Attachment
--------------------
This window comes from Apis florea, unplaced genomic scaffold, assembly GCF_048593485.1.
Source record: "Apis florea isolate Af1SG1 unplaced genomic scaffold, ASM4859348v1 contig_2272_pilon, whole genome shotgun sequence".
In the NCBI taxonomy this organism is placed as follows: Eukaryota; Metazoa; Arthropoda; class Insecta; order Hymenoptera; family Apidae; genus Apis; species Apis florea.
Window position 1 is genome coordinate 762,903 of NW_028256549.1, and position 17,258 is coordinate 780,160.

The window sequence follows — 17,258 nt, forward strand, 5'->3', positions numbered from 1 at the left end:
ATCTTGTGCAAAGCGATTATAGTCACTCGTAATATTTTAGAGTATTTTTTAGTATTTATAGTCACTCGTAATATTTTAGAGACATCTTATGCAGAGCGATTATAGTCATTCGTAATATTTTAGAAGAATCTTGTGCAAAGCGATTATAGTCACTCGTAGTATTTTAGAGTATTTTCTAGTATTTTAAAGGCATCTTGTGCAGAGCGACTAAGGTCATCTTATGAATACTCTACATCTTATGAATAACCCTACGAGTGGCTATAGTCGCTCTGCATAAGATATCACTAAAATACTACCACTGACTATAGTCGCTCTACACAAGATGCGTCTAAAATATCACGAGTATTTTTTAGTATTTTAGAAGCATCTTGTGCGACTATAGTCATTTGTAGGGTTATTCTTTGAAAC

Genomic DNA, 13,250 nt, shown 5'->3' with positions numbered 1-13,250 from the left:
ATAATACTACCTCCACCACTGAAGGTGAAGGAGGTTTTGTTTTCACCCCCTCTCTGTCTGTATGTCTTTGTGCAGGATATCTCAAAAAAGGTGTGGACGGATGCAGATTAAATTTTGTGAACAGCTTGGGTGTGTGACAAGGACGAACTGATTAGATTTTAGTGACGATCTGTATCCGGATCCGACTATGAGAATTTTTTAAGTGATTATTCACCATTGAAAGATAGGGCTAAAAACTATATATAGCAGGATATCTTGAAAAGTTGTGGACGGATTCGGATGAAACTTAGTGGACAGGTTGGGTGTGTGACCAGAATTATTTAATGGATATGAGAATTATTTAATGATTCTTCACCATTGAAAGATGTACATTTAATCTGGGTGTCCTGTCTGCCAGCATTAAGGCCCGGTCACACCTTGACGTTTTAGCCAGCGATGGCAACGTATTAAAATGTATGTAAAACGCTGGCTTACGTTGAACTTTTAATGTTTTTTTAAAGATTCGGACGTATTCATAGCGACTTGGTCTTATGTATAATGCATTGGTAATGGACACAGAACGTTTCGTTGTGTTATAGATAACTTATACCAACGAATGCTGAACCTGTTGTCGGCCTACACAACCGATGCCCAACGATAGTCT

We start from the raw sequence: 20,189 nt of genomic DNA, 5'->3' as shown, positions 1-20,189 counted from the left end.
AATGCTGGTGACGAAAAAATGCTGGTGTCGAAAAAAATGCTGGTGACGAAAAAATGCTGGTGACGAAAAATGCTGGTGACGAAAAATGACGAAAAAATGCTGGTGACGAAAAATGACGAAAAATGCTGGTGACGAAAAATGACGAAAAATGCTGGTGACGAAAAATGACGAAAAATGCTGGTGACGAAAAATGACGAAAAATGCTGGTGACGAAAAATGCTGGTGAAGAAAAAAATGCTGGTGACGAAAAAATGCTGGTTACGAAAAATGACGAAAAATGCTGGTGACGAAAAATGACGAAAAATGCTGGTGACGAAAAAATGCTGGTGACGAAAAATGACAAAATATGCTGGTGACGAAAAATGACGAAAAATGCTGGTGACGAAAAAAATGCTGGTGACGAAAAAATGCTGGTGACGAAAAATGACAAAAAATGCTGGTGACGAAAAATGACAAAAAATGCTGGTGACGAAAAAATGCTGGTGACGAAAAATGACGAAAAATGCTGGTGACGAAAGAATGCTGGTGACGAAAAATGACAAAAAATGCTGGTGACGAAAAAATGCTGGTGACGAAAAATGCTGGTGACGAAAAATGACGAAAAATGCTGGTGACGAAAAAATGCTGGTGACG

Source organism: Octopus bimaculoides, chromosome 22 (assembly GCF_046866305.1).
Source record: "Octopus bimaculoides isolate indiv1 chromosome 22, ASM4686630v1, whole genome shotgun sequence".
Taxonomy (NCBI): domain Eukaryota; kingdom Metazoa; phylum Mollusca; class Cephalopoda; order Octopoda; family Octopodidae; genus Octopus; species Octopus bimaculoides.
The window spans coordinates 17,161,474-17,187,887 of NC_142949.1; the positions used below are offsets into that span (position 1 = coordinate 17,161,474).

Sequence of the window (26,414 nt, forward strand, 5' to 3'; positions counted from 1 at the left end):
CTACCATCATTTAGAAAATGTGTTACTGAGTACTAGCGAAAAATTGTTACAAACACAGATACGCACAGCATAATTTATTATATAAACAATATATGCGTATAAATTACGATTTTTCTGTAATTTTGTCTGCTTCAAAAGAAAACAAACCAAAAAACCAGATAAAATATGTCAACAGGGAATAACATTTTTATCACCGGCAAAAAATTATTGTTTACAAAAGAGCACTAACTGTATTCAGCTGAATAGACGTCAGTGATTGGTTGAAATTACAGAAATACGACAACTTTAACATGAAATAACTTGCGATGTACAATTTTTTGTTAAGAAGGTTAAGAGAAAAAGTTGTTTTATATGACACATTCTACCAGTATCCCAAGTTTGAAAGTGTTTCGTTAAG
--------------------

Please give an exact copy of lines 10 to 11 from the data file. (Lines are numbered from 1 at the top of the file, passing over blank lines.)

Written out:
AATGCTGGTGACGAAAAAATGCTGGTGTCGAAAAAAATGCTGGTGACGAAAAAATGCTGGTGACGAAAAATGCTGGTGACGAAAAATGACGAAAAAATGCTGGTGACGAAAAATGACGAAAAATGCTGGTGACGAAAAATGACGAAAAATGCTGGTGACGAAAAATGACGAAAAATGCTGGTGACGAAAAATGACGAAAAATGCTGGTGACGAAAAATGCTGGTGAAGAAAAAAATGCTGGTGACGAAAAAATGCTGGTTACGAAAAATGACGAAAAATGCTGGTGACGAAAAATGACGAAAAATGCTGGTGACGAAAAAATGCTGGTGACGAAAAATGACAAAATATGCTGGTGACGAAAAATGACGAAAAATGCTGGTGACGAAAAAAATGCTGGTGACGAAAAAATGCTGGTGACGAAAAATGACAAAAAATGCTGGTGACGAAAAATGACAAAAAATGCTGGTGACGAAAAAATGCTGGTGACGAAAAATGACGAAAAATGCTGGTGACGAAAGAATGCTGGTGACGAAAAATGACAAAAAATGCTGGTGACGAAAAAATGCTGGTGACGAAAAATGCTGGTGACGAAAAATGACGAAAAATGCTGGTGACGAAAAAATGCTGGTGACG

Source organism: Octopus bimaculoides, chromosome 22 (assembly GCF_046866305.1).